Thursday, January 17, 2019

More Yantian

One reason I shifted from my paper version of Shipfax to a blog nearly ten years ago, was that I could reduce the amount of correspondence required to answer questions. All that letter writing took away from valuable ship watching time!

But the questions keep rolling in - now by e-mail. However I can also answer those via the blog.

1. The mysterious arrival of the crew.

Press reports announced the arrival of the Filipino crew of Yantian Express in Halifax on January 14. They were welcomed in Halifax by the Mission to Seafarers, and were flown home. Glad to be alive no doubt, but sadly out of work at least for a time.

However there was no mention of how they actually got to Halifax from mid-ocean. We know they were evacuated from the Yantian Express by the SMIT Nicobar but that tug was on scene until recently (it has since been relieved and is en route to Veracruz, Mexico).

The only explanation I can offer is that the sister ship Dalian Express, en route to Halifax, must have deviated slightly from its normal course and conducted a mid-ocean transfer. Dalian Express arrived in Halifax on Sunday January 13.

Why this operation was not explained by the press is certainly mysterious. However news is controlled this days, so we only learn what we are meant to learn.

The ships officers were not included in the evacuees that landed in Halifax. They have remained with the ship - mostly to control machinery I would say, to preserve refrigerated cargo and perhaps to steer  the ship.The officer alone would not able to rig a long distance tow line - that would be the work of the salvors.

2. Why is the ship's position always referenced to Halifax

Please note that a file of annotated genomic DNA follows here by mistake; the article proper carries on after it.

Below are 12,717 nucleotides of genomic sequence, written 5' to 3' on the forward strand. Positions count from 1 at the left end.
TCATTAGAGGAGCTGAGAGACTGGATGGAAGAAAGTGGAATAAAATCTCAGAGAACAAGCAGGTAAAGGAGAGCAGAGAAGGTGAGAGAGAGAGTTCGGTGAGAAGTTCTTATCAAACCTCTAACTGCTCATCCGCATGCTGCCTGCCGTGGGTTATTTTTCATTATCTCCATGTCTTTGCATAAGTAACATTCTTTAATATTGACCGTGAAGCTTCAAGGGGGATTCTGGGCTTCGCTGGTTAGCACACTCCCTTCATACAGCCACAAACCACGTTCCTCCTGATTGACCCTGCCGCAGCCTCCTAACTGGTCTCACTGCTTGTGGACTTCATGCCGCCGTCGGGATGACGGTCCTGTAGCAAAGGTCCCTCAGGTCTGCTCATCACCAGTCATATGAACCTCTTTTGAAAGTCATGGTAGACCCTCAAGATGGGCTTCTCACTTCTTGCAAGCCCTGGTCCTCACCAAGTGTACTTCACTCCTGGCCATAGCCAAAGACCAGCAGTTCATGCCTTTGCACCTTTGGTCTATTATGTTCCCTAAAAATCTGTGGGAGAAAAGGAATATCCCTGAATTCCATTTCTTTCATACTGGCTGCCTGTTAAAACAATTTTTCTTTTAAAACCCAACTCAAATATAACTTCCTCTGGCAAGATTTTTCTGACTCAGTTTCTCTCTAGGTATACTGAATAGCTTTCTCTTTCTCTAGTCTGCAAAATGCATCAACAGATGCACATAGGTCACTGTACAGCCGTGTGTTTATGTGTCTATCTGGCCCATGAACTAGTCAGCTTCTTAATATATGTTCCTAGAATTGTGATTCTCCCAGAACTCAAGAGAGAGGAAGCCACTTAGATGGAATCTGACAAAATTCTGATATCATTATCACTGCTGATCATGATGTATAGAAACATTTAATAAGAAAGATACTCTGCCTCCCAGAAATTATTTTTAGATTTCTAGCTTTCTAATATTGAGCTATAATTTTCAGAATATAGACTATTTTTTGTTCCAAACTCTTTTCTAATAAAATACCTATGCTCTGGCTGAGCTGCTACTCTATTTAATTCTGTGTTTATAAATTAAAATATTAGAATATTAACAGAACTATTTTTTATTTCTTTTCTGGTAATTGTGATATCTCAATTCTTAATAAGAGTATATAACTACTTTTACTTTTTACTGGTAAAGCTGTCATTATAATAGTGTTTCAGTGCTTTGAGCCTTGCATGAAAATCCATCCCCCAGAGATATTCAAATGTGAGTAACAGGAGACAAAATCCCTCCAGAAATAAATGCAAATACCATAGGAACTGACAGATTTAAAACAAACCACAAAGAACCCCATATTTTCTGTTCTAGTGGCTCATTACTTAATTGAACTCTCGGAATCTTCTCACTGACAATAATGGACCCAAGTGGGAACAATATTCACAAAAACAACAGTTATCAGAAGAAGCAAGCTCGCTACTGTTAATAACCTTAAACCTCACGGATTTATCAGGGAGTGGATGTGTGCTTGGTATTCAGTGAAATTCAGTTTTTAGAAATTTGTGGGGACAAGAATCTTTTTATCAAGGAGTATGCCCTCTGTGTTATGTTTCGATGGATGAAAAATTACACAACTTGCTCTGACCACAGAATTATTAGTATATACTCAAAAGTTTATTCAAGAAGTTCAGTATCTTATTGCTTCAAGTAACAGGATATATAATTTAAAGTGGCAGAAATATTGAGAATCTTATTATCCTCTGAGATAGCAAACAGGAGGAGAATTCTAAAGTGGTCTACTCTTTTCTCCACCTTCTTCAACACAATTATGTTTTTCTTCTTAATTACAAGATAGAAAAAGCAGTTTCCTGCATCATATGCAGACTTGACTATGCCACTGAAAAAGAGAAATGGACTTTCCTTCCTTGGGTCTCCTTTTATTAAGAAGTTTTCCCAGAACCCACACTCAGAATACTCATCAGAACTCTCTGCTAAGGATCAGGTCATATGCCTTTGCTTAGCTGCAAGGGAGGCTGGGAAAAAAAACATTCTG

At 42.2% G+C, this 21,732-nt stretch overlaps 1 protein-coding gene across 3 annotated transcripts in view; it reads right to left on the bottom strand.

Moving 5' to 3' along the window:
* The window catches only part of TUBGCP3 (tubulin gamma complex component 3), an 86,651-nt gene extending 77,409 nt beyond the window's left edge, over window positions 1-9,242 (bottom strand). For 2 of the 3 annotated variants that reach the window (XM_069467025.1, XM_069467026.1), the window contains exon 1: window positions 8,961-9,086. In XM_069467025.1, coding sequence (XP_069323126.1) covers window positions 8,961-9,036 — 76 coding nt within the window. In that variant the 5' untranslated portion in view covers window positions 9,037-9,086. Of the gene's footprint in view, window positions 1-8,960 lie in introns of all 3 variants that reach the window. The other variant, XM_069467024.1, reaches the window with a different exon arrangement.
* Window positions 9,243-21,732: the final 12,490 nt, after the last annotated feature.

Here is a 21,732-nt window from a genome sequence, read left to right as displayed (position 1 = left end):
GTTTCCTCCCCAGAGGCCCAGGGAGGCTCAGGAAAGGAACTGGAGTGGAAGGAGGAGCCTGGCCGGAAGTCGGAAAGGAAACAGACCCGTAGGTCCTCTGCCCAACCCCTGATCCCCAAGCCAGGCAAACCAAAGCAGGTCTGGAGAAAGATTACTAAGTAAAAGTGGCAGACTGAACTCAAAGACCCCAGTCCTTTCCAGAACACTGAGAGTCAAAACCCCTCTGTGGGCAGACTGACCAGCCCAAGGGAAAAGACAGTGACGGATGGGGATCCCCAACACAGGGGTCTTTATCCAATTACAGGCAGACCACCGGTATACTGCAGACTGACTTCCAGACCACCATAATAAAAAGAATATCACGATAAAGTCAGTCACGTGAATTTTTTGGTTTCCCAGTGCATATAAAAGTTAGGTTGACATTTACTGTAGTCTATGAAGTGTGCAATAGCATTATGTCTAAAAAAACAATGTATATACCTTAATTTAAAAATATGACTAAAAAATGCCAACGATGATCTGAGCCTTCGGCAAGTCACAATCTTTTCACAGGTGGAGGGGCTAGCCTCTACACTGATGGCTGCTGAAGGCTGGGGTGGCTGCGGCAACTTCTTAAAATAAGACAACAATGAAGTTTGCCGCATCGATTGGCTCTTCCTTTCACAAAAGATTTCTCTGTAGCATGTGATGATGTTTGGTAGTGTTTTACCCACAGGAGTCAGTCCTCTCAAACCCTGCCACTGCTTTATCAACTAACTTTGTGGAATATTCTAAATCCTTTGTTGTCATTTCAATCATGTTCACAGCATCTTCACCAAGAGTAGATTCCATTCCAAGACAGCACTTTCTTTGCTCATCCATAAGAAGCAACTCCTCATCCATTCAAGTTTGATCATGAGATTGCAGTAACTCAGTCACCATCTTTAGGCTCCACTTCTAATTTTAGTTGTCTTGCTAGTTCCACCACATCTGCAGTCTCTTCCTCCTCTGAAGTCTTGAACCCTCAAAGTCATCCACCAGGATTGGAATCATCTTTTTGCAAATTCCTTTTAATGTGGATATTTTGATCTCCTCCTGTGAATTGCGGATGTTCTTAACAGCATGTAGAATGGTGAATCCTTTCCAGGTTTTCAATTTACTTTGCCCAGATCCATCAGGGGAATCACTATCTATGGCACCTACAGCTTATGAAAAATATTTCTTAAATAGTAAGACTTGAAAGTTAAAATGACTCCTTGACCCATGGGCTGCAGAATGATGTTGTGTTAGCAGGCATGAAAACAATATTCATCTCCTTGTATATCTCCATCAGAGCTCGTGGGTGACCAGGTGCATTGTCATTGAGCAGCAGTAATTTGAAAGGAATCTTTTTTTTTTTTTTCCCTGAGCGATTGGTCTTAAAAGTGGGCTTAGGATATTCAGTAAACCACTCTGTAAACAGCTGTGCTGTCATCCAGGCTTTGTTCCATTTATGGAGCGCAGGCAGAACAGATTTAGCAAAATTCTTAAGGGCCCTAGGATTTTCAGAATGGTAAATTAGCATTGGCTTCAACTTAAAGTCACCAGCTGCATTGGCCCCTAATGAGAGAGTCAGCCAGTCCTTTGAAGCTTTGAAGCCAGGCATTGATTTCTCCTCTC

Yes the ship may be closer to Bermuda but Halifax was the destination  of the ship and some proportion of its cargo. Salvors and shipowners, not to mention cargo owners, would like the ship to land at its destination port if only to simplify matters. Landing the ship and cargo in Bermuda would be a massive headache, if only due to the space and equipment needed to unload.

Ships in distress often want to get into the nearest port before they breakup or sink, but in this case there is not the same sense of urgency as far as we can tell. The first concern is to control and contain the fire. When that is done, the ship will be safe to tow anywhere.

Looking at prevailing winds and currents, and the effort required to tow a very big ship, a decision may be made to go to a port other than Halifax but that decision may not need to be made for a while. As long as the ship is generally headed northwest (that is toward eastern North America) they are making progress. It does not take much course deviation from that far out to shift to New York or Halifax.

3. What is with the tugs?

This what I know:

Atlantic Enterprise is en route back to Newark. I have no explanation of what its role might have been. If the plywood over the winch control house windows indicates damage to the winch controls themselves, that damage was not repaired in Halifax, and it returned to sea still with the plywood panels over the windows.

SMIT Nicobar was en route to Mexico when it was called in to assist. It has been released to continue on its way now that fleet mate Sovereign has arrived.

Maersk Mobiliser has exceptional capabilities and as the most powerful tug would be the most likely tug to tow the ship, but it is hired at a daily rate. Sovereign on the other hand is a SMIT company tug, and might be more economical. Then Maersk Mobilizer could use is greater  firefighting capability and be a base for firefighters, salvors, etc., There might also be less expensive resources available or if Mobiliser has other commitments, it could be relieved.

Horizon Star has additional resources aboard to assist. Its helicopter platform might be of use when it is closer to land, but as of now they are way beyond the flying range of any shore based helicopters.

Firefighting is the primary effort now. That would be followed by controlling drift if the wind is hampering fire fighting. Only then would towing to destination become a priority.

As I stated in the first post on this topic, fires on container ships are notoriously difficult to fight - particularly if they are deep seated within the ship.

End of Question Period.


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